Some might say it's boring, but I think it's classic, and timeless.
I chose Avenir (Ed: I LOVE Avenir) as the typeface because it is intended to be a more organic, and humanistic approach to a purely geometric typeface. it has vertical strokes that are thicker than the horizontals and an “o” that is not a perfect circle. These nuances aid in legibility and give Avenir a harmonious and sensible appearance.
A splash of color complements the online experience.
DEF Graphics - Bernie Ebue
As far as the logo goes I had to redesign it from my previous one I had for a portfolio class. I happened to be playing around with the DEF part of DEFgraphics, trying to turn the words into an image more so than reading it. Turning it on its side formed an eye, which represents an eye for creativity. That's how I got my logo.
eGrace Creative - Brandon Cox
eGrace Creative is so named because of an answered prayer. My wife and I struggled with infertility and were finally given one daughter. We haven't been able to have anymore since. We named her Ella Grace and she's not only the most beautiful creation I've ever seen, she's also one of the most creative people I've met.
She's six, and puts my design skills in perspective with her finger paints, crayons, scissors and glue. Hence - eGrace Creative.
the logo itself contains an e, g, and c, matches the color scheme of my web site, and has a clean and professional style. I used both a serif and sans serif font.
Lisa Firke - Hit Those Key
My site has been online for 10 years, and the name plays off of the notion that settling down to work is a matter of hitting the (typewriter) keys, so for a long time the font I used were very typewritery and either typewriters or keys were depicted.
The current mark is a bit simpler and more of an abstraction of an old typewriter key. The fainter keys spiraling in the background are supposed to hint at movement, but I haven't settled in my mind if that works or not.
I wonder if designers are ever satisfied with their own branding? I know I'm still playing with mine.
As with any graphic designer who has been around longer than a heartbeat, my logo has endured a number of changes over the years. I've been using the Jeff Andrews Design business name since 1996, and though simple and seemingly unimaginative, I find that people that I work with rarely forget my name. For me, it works.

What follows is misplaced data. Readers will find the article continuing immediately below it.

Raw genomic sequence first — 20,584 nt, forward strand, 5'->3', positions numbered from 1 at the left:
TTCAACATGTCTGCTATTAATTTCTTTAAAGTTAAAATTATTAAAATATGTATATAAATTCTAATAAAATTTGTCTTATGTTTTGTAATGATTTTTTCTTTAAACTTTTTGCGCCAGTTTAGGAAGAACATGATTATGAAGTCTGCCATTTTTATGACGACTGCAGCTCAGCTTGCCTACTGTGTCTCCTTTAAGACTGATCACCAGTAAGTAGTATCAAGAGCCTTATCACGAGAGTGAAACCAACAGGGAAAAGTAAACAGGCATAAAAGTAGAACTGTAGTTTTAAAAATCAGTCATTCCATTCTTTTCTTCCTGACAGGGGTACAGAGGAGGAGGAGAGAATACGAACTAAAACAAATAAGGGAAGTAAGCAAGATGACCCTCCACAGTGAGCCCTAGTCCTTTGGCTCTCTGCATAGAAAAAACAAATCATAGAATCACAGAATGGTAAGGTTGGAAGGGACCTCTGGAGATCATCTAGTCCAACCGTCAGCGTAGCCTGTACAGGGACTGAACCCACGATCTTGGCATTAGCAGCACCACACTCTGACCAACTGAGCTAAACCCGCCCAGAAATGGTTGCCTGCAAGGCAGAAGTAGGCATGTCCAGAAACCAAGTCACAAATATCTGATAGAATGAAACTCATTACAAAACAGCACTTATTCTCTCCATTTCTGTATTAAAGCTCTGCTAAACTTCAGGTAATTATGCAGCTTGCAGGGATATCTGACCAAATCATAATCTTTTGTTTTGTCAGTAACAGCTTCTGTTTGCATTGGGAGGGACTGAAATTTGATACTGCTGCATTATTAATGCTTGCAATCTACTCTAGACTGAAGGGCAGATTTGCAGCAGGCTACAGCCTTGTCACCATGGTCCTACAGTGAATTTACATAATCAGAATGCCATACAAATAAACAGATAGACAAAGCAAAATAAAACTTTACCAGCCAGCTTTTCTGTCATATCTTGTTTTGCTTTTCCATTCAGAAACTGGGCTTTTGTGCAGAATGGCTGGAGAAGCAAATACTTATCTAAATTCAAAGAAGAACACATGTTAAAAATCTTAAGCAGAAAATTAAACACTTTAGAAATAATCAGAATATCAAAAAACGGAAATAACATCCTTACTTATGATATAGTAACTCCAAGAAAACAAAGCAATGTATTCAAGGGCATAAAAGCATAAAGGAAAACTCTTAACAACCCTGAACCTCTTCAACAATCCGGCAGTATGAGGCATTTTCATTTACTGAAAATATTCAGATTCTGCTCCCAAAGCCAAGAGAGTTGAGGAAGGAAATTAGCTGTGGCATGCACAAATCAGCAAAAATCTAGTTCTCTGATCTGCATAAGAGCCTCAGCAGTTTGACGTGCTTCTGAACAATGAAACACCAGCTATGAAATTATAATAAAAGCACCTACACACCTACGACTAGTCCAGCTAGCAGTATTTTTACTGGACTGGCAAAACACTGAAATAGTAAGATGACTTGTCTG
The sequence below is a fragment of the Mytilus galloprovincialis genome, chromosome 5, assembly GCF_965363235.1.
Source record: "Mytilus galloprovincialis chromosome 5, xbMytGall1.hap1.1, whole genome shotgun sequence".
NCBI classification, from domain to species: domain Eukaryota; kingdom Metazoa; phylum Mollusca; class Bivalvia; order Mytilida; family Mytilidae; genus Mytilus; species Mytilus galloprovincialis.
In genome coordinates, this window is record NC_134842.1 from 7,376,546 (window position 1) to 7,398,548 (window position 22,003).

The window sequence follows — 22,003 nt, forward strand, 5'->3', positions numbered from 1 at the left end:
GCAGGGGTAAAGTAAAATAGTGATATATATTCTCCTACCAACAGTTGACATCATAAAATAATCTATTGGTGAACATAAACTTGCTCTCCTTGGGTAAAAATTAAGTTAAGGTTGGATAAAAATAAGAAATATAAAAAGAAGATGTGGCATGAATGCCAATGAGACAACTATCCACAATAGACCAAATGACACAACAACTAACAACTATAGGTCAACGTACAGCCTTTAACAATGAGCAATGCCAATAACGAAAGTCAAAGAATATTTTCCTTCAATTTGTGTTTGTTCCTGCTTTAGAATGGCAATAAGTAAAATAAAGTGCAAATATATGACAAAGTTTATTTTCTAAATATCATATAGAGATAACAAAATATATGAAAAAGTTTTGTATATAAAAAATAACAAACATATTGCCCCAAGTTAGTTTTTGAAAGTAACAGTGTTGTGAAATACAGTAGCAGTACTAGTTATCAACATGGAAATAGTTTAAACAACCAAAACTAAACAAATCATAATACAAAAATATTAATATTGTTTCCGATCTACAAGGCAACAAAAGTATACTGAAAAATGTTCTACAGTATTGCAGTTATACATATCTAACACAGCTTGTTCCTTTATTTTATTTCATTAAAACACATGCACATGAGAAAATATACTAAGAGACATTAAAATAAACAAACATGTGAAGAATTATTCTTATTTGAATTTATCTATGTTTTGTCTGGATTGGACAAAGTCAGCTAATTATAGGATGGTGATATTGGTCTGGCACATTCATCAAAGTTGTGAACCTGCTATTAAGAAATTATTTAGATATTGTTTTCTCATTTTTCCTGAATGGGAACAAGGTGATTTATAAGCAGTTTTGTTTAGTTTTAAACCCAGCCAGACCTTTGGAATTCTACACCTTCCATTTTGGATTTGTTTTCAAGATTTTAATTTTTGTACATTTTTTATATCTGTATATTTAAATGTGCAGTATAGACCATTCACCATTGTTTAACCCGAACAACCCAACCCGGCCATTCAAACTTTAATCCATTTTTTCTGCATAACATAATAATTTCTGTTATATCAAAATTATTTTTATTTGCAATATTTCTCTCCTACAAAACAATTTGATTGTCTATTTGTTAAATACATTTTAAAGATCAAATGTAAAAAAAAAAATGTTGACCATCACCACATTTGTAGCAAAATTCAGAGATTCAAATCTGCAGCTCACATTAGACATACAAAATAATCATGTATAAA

In this latest evolution of my mark, I took a real "back to basics" approach. I've always been a fan of the clean, design work that came out of the 50's and 60's and looked there initially for inspiration. It was a grueling 4 year process, but in the end I think the new logo evokes a simpler, cleaner, more mature aesthetic that I hope is mirrored in my current work.
Schion Design - Sichon Domrongchai
To be perfectly honest, I tend to have short-lived love affairs with fonts, and right now I repeatedly find myself using Rockwell a lot.
As far as coming up with a logo for "my brand", I needed something strong and bold to sit in the corner of my blog site after going with a dark/distressed background. And to go along with the distressed motif, I frayed the word "design" and did a little photoshop smudging.
I wish I could say this all has some kind of meaning, but it was all done out of speed and necessity more than anything else. As far as the face off to the right, that happens to be a tattoo I designed for myself years ago influenced by my Thai heritage, so I decided that I'd consistently use it in some form.
If you like the work I've done in my Portfolio, and also the Monomarks immediately above, and are looking to hire yourself a highly talented, and very experienced (25 Years), Logo and Brand Identity Designer, then look no further.
There's also some useful pages that might help you familiarise yourself with me as a person, how I work, and the sort of service you can expect if you hire me: